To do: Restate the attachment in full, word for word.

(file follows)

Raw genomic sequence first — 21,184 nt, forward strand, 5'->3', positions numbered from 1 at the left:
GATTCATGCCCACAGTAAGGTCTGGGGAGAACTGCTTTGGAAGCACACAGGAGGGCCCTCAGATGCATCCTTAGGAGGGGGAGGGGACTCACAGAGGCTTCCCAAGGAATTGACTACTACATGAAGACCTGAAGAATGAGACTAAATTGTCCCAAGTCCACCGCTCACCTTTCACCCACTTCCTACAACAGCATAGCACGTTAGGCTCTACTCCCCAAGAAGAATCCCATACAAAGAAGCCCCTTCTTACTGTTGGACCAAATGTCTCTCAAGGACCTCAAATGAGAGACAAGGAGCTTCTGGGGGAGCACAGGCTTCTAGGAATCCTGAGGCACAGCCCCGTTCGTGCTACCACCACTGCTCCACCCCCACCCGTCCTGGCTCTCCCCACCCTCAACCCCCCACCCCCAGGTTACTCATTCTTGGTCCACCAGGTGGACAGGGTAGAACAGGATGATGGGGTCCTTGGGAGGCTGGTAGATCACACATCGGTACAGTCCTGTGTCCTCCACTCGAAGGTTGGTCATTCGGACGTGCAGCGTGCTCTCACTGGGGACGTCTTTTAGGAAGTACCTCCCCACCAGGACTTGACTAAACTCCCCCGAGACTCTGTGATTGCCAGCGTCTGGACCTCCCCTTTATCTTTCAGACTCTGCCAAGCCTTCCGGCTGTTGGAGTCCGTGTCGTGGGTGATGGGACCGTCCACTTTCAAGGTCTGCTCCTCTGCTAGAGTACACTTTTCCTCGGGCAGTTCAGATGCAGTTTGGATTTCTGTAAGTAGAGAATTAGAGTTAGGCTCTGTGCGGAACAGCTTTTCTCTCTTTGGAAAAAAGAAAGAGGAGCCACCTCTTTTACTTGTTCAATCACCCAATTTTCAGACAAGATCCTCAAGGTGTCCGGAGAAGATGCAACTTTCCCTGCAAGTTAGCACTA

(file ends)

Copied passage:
Raw genomic sequence first — 21,184 nt, forward strand, 5'->3', positions numbered from 1 at the left:
GATTCATGCCCACAGTAAGGTCTGGGGAGAACTGCTTTGGAAGCACACAGGAGGGCCCTCAGATGCATCCTTAGGAGGGGGAGGGGACTCACAGAGGCTTCCCAAGGAATTGACTACTACATGAAGACCTGAAGAATGAGACTAAATTGTCCCAAGTCCACCGCTCACCTTTCACCCACTTCCTACAACAGCATAGCACGTTAGGCTCTACTCCCCAAGAAGAATCCCATACAAAGAAGCCCCTTCTTACTGTTGGACCAAATGTCTCTCAAGGACCTCAAATGAGAGACAAGGAGCTTCTGGGGGAGCACAGGCTTCTAGGAATCCTGAGGCACAGCCCCGTTCGTGCTACCACCACTGCTCCACCCCCACCCGTCCTGGCTCTCCCCACCCTCAACCCCCCACCCCCAGGTTACTCATTCTTGGTCCACCAGGTGGACAGGGTAGAACAGGATGATGGGGTCCTTGGGAGGCTGGTAGATCACACATCGGTACAGTCCTGTGTCCTCCACTCGAAGGTTGGTCATTCGGACGTGCAGCGTGCTCTCACTGGGGACGTCTTTTAGGAAGTACCTCCCCACCAGGACTTGACTAAACTCCCCCGAGACTCTGTGATTGCCAGCGTCTGGACCTCCCCTTTATCTTTCAGACTCTGCCAAGCCTTCCGGCTGTTGGAGTCCGTGTCGTGGGTGATGGGACCGTCCACTTTCAAGGTCTGCTCCTCTGCTAGAGTACACTTTTCCTCGGGCAGTTCAGATGCAGTTTGGATTTCTGTAAGTAGAGAATTAGAGTTAGGCTCTGTGCGGAACAGCTTTTCTCTCTTTGGAAAAAAGAAAGAGGAGCCACCTCTTTTACTTGTTCAATCACCCAATTTTCAGACAAGATCCTCAAGGTGTCCGGAGAAGATGCAACTTTCCCTGCAAGTTAGCACTA